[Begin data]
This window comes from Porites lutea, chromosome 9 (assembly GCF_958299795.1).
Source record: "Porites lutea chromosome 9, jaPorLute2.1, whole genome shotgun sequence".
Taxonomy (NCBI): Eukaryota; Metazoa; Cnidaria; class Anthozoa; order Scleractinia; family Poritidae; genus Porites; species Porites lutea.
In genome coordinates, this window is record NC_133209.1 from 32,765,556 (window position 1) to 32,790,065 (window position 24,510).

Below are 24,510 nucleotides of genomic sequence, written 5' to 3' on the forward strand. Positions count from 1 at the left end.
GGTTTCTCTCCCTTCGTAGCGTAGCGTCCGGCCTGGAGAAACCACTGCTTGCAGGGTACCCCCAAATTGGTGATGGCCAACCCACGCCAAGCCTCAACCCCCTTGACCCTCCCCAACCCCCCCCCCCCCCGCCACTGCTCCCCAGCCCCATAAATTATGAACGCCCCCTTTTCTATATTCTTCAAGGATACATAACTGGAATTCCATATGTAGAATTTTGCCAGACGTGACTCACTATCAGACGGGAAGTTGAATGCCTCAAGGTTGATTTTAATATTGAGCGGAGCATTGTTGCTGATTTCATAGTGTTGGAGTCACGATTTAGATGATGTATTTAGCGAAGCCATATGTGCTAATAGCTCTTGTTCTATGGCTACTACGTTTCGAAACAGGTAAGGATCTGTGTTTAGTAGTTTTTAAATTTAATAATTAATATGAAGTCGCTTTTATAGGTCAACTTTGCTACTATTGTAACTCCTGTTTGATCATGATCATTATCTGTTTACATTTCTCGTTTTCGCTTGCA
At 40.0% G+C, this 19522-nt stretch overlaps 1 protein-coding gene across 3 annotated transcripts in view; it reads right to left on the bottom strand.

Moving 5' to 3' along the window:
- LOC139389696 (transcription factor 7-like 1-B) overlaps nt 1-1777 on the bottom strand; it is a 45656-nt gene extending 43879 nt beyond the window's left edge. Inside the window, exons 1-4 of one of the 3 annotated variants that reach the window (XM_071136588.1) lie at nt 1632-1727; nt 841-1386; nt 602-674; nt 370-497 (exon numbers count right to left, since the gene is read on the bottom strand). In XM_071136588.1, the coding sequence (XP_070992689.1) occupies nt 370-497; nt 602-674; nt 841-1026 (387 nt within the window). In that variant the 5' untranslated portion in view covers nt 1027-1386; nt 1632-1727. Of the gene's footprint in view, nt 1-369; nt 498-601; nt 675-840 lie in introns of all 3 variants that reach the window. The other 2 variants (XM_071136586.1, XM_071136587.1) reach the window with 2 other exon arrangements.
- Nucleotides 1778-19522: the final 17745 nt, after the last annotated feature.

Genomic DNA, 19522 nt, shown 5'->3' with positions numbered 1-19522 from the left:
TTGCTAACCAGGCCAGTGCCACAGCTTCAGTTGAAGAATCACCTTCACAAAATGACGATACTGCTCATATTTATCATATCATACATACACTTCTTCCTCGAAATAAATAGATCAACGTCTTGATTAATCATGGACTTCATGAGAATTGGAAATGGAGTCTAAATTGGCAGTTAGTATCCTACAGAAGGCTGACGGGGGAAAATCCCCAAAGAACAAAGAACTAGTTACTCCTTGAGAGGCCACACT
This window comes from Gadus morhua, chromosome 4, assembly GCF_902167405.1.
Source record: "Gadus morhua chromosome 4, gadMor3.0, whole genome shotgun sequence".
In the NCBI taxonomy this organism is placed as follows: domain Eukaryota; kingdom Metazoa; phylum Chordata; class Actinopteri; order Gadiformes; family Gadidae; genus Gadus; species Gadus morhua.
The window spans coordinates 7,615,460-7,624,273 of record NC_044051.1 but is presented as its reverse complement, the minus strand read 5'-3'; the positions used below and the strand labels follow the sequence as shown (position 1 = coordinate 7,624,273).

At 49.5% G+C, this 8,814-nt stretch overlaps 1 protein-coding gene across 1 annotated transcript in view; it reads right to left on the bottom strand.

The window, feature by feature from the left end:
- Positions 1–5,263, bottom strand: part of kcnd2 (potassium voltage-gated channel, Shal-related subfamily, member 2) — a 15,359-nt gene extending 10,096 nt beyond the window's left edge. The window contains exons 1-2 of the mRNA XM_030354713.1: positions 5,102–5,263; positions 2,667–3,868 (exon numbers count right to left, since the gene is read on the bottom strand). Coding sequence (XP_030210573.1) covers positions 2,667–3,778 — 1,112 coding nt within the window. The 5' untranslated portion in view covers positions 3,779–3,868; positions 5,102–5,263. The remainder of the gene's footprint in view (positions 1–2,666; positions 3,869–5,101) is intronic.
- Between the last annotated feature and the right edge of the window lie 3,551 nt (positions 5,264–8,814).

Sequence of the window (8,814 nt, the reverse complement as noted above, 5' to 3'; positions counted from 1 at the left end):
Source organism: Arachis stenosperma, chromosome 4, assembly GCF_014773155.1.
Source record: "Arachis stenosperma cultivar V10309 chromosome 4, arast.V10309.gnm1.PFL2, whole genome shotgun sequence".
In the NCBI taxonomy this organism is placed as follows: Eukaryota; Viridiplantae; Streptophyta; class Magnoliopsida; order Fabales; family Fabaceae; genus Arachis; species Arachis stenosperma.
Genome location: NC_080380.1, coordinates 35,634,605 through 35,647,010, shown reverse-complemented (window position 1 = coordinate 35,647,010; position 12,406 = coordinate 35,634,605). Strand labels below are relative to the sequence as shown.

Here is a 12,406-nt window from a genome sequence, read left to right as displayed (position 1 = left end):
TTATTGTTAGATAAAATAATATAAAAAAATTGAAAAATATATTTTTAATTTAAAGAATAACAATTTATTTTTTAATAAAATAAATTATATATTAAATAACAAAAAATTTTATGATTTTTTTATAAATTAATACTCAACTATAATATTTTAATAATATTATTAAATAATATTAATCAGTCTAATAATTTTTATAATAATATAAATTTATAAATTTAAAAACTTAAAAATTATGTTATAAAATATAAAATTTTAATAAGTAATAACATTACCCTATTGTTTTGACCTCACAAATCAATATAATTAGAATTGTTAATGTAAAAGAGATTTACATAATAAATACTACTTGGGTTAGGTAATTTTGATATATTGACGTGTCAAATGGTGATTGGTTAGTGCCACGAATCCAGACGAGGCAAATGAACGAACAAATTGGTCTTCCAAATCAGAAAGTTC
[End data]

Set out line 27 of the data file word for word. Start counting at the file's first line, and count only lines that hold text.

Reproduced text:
TTATTGTTAGATAAAATAATATAAAAAAATTGAAAAATATATTTTTAATTTAAAGAATAACAATTTATTTTTTAATAAAATAAATTATATATTAAATAACAAAAAATTTTATGATTTTTTTATAAATTAATACTCAACTATAATATTTTAATAATATTATTAAATAATATTAATCAGTCTAATAATTTTTATAATAATATAAATTTATAAATTTAAAAACTTAAAAATTATGTTATAAAATATAAAATTTTAATAAGTAATAACATTACCCTATTGTTTTGACCTCACAAATCAATATAATTAGAATTGTTAATGTAAAAGAGATTTACATAATAAATACTACTTGGGTTAGGTAATTTTGATATATTGACGTGTCAAATGGTGATTGGTTAGTGCCACGAATCCAGACGAGGCAAATGAACGAACAAATTGGTCTTCCAAATCAGAAAGTTC